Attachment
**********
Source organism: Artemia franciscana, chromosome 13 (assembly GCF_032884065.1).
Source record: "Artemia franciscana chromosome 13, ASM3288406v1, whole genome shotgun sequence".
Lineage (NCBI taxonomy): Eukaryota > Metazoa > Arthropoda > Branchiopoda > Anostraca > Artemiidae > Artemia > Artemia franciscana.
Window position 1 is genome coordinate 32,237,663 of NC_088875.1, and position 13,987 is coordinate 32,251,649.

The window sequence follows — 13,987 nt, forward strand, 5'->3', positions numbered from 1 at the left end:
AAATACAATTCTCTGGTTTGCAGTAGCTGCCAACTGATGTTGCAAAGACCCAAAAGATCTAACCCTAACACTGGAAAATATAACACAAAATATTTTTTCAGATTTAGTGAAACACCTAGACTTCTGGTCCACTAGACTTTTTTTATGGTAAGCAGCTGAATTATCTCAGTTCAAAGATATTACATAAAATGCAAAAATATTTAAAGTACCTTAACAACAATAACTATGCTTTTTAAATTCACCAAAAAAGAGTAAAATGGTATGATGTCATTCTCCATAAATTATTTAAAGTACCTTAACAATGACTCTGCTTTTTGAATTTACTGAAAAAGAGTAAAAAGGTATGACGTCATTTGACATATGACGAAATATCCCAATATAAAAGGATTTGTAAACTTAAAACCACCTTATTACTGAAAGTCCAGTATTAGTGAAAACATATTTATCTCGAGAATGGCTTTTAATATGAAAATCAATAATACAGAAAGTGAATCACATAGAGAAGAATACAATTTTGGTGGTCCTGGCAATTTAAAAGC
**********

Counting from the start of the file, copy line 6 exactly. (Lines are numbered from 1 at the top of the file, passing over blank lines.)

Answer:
AAATACAATTCTCTGGTTTGCAGTAGCTGCCAACTGATGTTGCAAAGACCCAAAAGATCTAACCCTAACACTGGAAAATATAACACAAAATATTTTTTCAGATTTAGTGAAACACCTAGACTTCTGGTCCACTAGACTTTTTTTATGGTAAGCAGCTGAATTATCTCAGTTCAAAGATATTACATAAAATGCAAAAATATTTAAAGTACCTTAACAACAATAACTATGCTTTTTAAATTCACCAAAAAAGAGTAAAATGGTATGATGTCATTCTCCATAAATTATTTAAAGTACCTTAACAATGACTCTGCTTTTTGAATTTACTGAAAAAGAGTAAAAAGGTATGACGTCATTTGACATATGACGAAATATCCCAATATAAAAGGATTTGTAAACTTAAAACCACCTTATTACTGAAAGTCCAGTATTAGTGAAAACATATTTATCTCGAGAATGGCTTTTAATATGAAAATCAATAATACAGAAAGTGAATCACATAGAGAAGAATACAATTTTGGTGGTCCTGGCAATTTAAAAGC